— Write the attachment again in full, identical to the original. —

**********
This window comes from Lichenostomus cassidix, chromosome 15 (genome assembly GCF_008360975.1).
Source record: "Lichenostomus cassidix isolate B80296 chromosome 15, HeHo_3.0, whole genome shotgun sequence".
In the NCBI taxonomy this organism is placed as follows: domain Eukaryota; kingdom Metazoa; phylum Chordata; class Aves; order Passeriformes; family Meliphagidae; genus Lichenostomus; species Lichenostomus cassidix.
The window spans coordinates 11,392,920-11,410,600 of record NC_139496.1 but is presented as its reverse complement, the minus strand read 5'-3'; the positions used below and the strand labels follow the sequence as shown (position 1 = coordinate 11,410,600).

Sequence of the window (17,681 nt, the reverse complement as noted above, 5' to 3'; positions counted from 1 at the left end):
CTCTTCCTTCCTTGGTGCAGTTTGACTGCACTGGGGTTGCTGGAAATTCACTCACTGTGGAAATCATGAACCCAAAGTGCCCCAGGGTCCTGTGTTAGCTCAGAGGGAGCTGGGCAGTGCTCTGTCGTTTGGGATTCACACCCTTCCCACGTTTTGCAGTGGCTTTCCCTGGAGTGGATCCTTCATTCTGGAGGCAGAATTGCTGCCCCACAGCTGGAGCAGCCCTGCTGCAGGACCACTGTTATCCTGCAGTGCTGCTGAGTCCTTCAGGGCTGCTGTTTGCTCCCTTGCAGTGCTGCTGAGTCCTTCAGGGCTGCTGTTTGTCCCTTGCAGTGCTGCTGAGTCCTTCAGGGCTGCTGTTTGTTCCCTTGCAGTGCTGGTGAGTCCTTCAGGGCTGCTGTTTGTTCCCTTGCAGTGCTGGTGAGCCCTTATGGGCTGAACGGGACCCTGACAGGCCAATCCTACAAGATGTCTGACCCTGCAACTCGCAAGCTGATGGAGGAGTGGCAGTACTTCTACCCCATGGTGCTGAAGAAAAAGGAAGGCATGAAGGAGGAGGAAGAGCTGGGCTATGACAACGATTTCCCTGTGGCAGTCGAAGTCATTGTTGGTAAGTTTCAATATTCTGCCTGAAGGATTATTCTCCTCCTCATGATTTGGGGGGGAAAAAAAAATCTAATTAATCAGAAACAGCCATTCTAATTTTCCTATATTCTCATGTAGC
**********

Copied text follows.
This window comes from Lichenostomus cassidix, chromosome 15 (genome assembly GCF_008360975.1).
Source record: "Lichenostomus cassidix isolate B80296 chromosome 15, HeHo_3.0, whole genome shotgun sequence".
In the NCBI taxonomy this organism is placed as follows: domain Eukaryota; kingdom Metazoa; phylum Chordata; class Aves; order Passeriformes; family Meliphagidae; genus Lichenostomus; species Lichenostomus cassidix.
The window spans coordinates 11,392,920-11,410,600 of record NC_139496.1 but is presented as its reverse complement, the minus strand read 5'-3'; the positions used below and the strand labels follow the sequence as shown (position 1 = coordinate 11,410,600).

Sequence of the window (17,681 nt, the reverse complement as noted above, 5' to 3'; positions counted from 1 at the left end):
CTCTTCCTTCCTTGGTGCAGTTTGACTGCACTGGGGTTGCTGGAAATTCACTCACTGTGGAAATCATGAACCCAAAGTGCCCCAGGGTCCTGTGTTAGCTCAGAGGGAGCTGGGCAGTGCTCTGTCGTTTGGGATTCACACCCTTCCCACGTTTTGCAGTGGCTTTCCCTGGAGTGGATCCTTCATTCTGGAGGCAGAATTGCTGCCCCACAGCTGGAGCAGCCCTGCTGCAGGACCACTGTTATCCTGCAGTGCTGCTGAGTCCTTCAGGGCTGCTGTTTGCTCCCTTGCAGTGCTGCTGAGTCCTTCAGGGCTGCTGTTTGTCCCTTGCAGTGCTGCTGAGTCCTTCAGGGCTGCTGTTTGTTCCCTTGCAGTGCTGGTGAGTCCTTCAGGGCTGCTGTTTGTTCCCTTGCAGTGCTGGTGAGCCCTTATGGGCTGAACGGGACCCTGACAGGCCAATCCTACAAGATGTCTGACCCTGCAACTCGCAAGCTGATGGAGGAGTGGCAGTACTTCTACCCCATGGTGCTGAAGAAAAAGGAAGGCATGAAGGAGGAGGAAGAGCTGGGCTATGACAACGATTTCCCTGTGGCAGTCGAAGTCATTGTTGGTAAGTTTCAATATTCTGCCTGAAGGATTATTCTCCTCCTCATGATTTGGGGGGGAAAAAAAAATCTAATTAATCAGAAACAGCCATTCTAATTTTCCTATATTCTCATGTAGC